Photo Courtesy of Fairygodboss.
We’re in a digital revolution — that is, a culture defined and continuously being advanced by technology.
For most Millennials and Gen Z’ers, this isn’t news. Also referred to as “digital natives,” these younger generations were born scrolling through phone screens, working on laptops and accessing information quickly through handheld tablets.
But for some “digital immigrants,” or Gen X’ers and Baby Boomers who grew up without technology, incorporating it into their everyday lives at this accelerated speed can be an adjustment — especially at work.
A team of leaders across Fortune 500 companies, startups and nonprofit organizations recognized this gap in 2017 and founded the Amazing Community to help close it. They’ve since been dedicated to “transforming the narrative about aging and innovation by redefining inclusive workplaces and equipping women 50+ to thrive in them.”
To that end, the community spoke with experts in technology, media, public and civic sectors and education in a recent conference, “Inclusion by Design: Women 50+ Claiming our Place in the Future of Work.” Together, facilitators and panelists worked to identify ways in which women can claim their place in the future of work as they advance in age and experience. One of the panelists was Fairygodboss’ own Senior Director of Product Design, Bernadette Sheridan.
At Fairygodboss, Sheridan elevates the look and feel of the website with a brand-enhancing design that makes it easy for FGB’ers to explore job opportunities, discover resources and connect with one another. She also works with the product, sales and tech teams to launch new features and build great experiences aimed at delighting women in the FGB community.
But Sheridan wasn’t always in the world of tech design. Her path in this line of work started 10 years ago, when she took a pay cut at an online service provider company to learn about photo rights management, new media and other technical skills she’d need to stay competitive in the industry. This position served as a launching pad that has since advanced her career in the digital space.
Like most Gen X’ers (born between 1965 and 1979), Sheridan says she grew up in an age where she needed to find creative ways to access information if someone had checked out a library book before she was able to get to it. It instilled in her a resourcefulness that she uses to this day.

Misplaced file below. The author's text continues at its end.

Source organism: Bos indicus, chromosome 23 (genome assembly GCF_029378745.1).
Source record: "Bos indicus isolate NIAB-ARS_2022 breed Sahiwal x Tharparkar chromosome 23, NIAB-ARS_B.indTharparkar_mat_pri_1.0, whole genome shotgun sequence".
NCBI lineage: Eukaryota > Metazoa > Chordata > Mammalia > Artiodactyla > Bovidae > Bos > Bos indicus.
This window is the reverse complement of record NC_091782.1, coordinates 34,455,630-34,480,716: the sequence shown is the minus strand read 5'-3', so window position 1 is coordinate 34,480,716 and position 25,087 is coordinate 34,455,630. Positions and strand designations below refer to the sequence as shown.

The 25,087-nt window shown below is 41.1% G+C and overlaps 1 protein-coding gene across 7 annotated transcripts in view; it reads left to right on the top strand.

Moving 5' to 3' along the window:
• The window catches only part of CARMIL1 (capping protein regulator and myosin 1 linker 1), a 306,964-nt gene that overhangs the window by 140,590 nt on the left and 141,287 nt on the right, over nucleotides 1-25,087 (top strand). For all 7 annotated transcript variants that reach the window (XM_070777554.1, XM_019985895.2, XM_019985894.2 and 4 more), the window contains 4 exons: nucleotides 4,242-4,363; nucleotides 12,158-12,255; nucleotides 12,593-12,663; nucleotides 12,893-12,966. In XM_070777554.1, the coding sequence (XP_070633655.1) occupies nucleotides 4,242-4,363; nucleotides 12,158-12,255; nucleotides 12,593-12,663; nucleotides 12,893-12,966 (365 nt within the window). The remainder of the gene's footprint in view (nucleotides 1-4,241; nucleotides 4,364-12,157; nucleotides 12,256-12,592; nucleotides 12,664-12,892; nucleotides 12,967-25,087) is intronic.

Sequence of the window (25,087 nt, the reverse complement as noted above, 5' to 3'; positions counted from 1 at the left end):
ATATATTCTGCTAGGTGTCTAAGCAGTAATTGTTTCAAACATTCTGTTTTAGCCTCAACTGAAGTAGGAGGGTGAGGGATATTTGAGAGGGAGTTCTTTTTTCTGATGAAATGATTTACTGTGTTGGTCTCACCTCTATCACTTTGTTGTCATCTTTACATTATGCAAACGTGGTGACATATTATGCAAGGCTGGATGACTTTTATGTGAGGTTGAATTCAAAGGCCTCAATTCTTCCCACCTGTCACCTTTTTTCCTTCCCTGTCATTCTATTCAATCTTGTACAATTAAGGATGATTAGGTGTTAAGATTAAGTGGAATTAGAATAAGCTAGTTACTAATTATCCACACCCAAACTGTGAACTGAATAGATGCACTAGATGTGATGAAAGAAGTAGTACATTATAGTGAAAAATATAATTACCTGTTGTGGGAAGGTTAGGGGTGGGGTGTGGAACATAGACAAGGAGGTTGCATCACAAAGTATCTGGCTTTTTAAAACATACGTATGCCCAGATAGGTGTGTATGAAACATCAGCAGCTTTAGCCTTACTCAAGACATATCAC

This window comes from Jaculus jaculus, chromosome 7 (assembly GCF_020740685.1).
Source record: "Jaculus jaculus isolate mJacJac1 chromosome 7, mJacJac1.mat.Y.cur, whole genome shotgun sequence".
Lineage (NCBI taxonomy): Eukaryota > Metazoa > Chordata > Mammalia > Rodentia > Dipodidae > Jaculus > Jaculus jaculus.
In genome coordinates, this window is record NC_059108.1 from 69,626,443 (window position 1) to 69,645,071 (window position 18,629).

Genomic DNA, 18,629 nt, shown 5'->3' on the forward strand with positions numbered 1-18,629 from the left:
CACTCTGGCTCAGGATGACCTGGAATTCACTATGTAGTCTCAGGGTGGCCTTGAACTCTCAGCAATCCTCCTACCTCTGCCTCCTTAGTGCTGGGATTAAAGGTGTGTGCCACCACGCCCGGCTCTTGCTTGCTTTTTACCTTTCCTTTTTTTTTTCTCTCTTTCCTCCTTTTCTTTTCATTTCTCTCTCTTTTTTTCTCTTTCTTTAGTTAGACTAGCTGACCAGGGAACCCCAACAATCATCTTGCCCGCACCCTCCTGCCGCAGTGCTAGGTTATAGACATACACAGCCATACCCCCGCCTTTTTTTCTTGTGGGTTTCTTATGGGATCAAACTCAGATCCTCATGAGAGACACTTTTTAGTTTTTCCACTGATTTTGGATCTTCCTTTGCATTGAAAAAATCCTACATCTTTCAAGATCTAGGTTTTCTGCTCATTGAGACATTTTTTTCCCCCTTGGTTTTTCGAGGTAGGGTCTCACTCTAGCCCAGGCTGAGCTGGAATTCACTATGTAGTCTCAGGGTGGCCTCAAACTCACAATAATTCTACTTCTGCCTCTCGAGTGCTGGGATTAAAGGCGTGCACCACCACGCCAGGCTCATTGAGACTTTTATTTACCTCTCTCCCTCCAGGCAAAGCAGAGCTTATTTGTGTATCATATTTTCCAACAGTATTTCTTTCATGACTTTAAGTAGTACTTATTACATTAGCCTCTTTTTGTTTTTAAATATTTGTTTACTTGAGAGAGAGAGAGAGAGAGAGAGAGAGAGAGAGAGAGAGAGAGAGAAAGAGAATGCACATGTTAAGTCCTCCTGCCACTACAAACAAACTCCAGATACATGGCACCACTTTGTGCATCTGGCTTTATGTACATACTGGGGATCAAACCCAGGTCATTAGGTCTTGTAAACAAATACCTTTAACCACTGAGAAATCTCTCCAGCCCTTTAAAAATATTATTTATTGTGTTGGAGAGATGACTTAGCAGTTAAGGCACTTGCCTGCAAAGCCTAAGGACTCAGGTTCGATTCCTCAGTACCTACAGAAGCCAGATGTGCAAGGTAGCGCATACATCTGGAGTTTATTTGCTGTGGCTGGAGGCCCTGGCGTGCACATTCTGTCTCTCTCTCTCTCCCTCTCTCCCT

“Digital natives have constant access to information,” she said. “But digital immigrants have skills of adaptability.”
Part of staying relevant in any field, at any age, means staying up-to-date with industry news. Sheridan shared with attendees that, for her, this means “keeping up with what I need to know to stay on top of design technology, such as working almost entirely in the Cloud. I also subscribe to design and tech-focused newsletters and make sure I get the right emails in my inbox because there’s so much I need to know just to continue to do the job I do every day.”
She also shared advice on how to rescale and adapt to the constantly changing digital world, telling attendees that they shouldn’t let the fear of feeling behind limit them.
“Don't be afraid of jumping right in and don't feel like you need to know all the answers,” she said. “Twenty-year-olds don’t know all the answers either.”
Sheridan wrapped things up by leaving attendees with some helpful tools for improving their productivity, communication and project management. Personally, she relies on tools like Google Docs and Spreadsheets, Trello, Jira, Confluence, Slack and Zoom, and resources for learning including YouTube, Udemy, Lynda and Skillshare, adding that she often depends on these to complete her work every day.
“The hardest part about keeping up with the digital revolution is keeping up with the vocabulary to ask what you don't know,” she said before offering a fitting solution. “Google and YouTube will answer pretty much every question."
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